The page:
FDA proposing six new rules in the next year

The US Food and Drug Administration (FDA) has significant changes in regulation planned throughout the next year, as shared by Alexander Gaffney of RAPS.org. The article highlights six major proposals, five of which fall under the Drug Quality and Security Act (DQSA) of 2013. The following is a brief description of each rule, in order of anticipated or prior proposal release date:

  • Proposal granting FDA authority to destroy low-value drugs that are refused admission into the U.S. (May 6, 2014).
  • Modification of the list of drug products that may not be compounded as a result of the product’s removal from the market, due to safety and efficacy concerns (May 2014).
  • Rules regarding human drug compounding conditions within 503A and 503B facilities (October 2014).
  • Rule outlining the minimum requirements for good manufacturing practices (GMP) at outsourcing facilities (November 2014).
  • Revision of the current requirements regarding annual reports submitted to investigational new drug applications (INDs) to create consistency with the requirements endorsed by the International Conference on Harmonization (ICH). (March 2015).
  • Final rule establishing national standards for licensing prescription drug wholesale distributors and third party logistics providers (November 2015).

To read the full article, click here.

CMO quality agreements highly recommended by FDA

Zachary Brennan of Outsourcing-pharma.com reports that the US FDA is recommending the usage of written quality agreements by pharma companies and CMOs. Although the FDA does not require such documents under cGMP (current good manufacturing practices) regulations; parties that have not complied with the recommendation have been issued warning letters.  By definition the FDA says a written quality agreement is a document outlining the responsibilities for the owners of the drug and the CMO in terms of the basic cGMP regulations. Most of these documents follow a standard form of:

  • Purpose
  • Terms (effective date and termination clause)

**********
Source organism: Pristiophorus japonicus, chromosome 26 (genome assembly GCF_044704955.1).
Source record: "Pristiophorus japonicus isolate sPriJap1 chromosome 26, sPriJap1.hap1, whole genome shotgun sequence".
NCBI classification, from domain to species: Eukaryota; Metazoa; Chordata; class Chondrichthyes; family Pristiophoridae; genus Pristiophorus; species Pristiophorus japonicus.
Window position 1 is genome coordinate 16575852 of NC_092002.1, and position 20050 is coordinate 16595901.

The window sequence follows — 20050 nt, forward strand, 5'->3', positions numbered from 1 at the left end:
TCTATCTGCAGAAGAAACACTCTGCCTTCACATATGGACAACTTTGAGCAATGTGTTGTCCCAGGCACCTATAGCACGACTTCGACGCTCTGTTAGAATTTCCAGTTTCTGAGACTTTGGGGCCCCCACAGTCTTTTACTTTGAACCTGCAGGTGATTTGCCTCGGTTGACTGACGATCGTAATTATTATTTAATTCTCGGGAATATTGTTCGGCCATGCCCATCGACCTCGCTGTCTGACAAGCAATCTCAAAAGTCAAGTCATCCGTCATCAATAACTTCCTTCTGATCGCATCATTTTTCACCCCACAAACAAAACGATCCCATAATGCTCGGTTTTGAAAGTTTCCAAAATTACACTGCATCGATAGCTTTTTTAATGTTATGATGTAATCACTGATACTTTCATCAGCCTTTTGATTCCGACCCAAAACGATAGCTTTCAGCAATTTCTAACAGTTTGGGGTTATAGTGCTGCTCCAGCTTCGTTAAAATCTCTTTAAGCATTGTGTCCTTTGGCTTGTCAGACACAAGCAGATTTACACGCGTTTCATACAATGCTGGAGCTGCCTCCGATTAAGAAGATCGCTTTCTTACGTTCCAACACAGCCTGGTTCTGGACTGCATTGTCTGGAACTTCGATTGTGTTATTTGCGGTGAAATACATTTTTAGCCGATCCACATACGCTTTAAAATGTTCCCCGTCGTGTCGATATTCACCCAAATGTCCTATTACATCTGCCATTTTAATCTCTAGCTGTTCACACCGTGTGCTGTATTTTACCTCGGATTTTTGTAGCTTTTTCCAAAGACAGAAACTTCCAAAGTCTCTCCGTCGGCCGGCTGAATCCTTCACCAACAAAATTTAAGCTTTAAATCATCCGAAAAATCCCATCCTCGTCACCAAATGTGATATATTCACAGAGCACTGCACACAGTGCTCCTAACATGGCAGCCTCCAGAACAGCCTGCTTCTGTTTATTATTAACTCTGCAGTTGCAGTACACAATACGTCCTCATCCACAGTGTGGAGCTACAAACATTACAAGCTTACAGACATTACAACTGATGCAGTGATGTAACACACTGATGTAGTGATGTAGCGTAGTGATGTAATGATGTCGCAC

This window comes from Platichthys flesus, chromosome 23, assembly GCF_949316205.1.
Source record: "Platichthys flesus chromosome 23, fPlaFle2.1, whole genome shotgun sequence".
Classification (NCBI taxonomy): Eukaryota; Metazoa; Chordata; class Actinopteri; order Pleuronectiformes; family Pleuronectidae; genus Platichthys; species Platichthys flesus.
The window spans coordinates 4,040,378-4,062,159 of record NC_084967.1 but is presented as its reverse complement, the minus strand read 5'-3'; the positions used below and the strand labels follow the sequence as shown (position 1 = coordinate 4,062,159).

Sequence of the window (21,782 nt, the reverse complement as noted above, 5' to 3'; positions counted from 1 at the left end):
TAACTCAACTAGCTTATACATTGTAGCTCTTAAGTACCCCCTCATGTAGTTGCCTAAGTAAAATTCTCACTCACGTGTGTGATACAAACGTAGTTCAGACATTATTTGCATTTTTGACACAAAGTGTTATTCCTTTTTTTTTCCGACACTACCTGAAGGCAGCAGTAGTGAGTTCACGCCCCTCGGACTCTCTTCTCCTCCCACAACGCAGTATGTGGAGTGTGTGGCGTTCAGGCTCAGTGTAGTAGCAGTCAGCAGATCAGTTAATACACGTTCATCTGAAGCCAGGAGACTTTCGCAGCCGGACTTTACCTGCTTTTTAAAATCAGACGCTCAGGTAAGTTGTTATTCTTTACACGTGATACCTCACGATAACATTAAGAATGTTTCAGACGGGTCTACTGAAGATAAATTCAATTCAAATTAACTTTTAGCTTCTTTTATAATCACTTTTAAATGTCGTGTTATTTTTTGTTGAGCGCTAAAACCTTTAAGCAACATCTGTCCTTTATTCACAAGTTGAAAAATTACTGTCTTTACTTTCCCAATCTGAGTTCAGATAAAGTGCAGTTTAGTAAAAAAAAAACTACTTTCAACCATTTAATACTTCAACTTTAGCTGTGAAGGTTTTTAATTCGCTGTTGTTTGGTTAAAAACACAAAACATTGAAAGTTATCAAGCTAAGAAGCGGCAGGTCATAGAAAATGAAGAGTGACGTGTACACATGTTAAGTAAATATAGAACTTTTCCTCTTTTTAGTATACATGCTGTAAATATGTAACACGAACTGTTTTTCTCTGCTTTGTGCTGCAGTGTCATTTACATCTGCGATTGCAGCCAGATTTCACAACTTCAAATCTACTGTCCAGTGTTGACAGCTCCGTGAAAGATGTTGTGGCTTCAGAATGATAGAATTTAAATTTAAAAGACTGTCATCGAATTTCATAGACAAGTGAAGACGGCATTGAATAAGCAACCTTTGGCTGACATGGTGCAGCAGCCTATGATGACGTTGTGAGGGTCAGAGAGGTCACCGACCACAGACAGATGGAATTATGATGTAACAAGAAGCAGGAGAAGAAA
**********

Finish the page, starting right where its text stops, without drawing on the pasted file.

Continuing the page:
• Dispute resolution
  • Responsibilities, including communication mechanisms and contacts
  • Change control and revisions

The FDA is also offering case studies for situations where a quality agreement does not exempt a CMO’s facility from cGMP requirements. Overall, The FDA is using written quality agreements to reduce the likelihood of misinterpretation and error from the manufacturing process. Read the full article here.

EC GMP modifications could impact CMOs

The European Commission Directorate-General for Health and Consumers issued three revisions last week that impact various aspects of drug quality and biologic active pharmaceutical ingredients. The modifications range from relatively minor such as changes in one word to more noteworthy changes that involve manufacturing contracts. To learn more about the changes, click here.

Interactive Map Shows Global Distribution of 2011 FDA cGMP Warning Letters

A map has been released to display the locations of all FDA cGMP (Current Good Manufacturing Practice) warning letters issued in fiscal 2011. It is evident that the FDA is continuing its crackdown on overseas manufacturing plants as warning letters increased by 40% from last year. Mexico and India accounted for one-third of the total number of warning letters issued. It is also worthy to note that for the first time since 2009, no facility in South America received a warning letter. To read more, click here.

*image courtesy of Nick Taylor from in-pharmatechnologist.com

FDA Published Final cGMP Labeling Controls Rule March 20, 2012

Fifteen years ago the FDA set out to control cGMP labeling (Current Good Manufacturing Practice). The FDA first began its efforts to fix cGMP labeling in 1993 and eventually proposed a rule in 1997. The goal of its current final rule is to narrow the scope of its revisions made to cGMPs for cut and gang-printed labeling. It is believed that these two forms of labeling led to several drug recalls in the early 1990s. Another addition to the rule is to add a fourth control procedure which allows manufacturers to use any automated technique that physically prevents incorrect labeling. To read more about the FDA’s rule to control mislabeling, click here. To read more about this article, click here.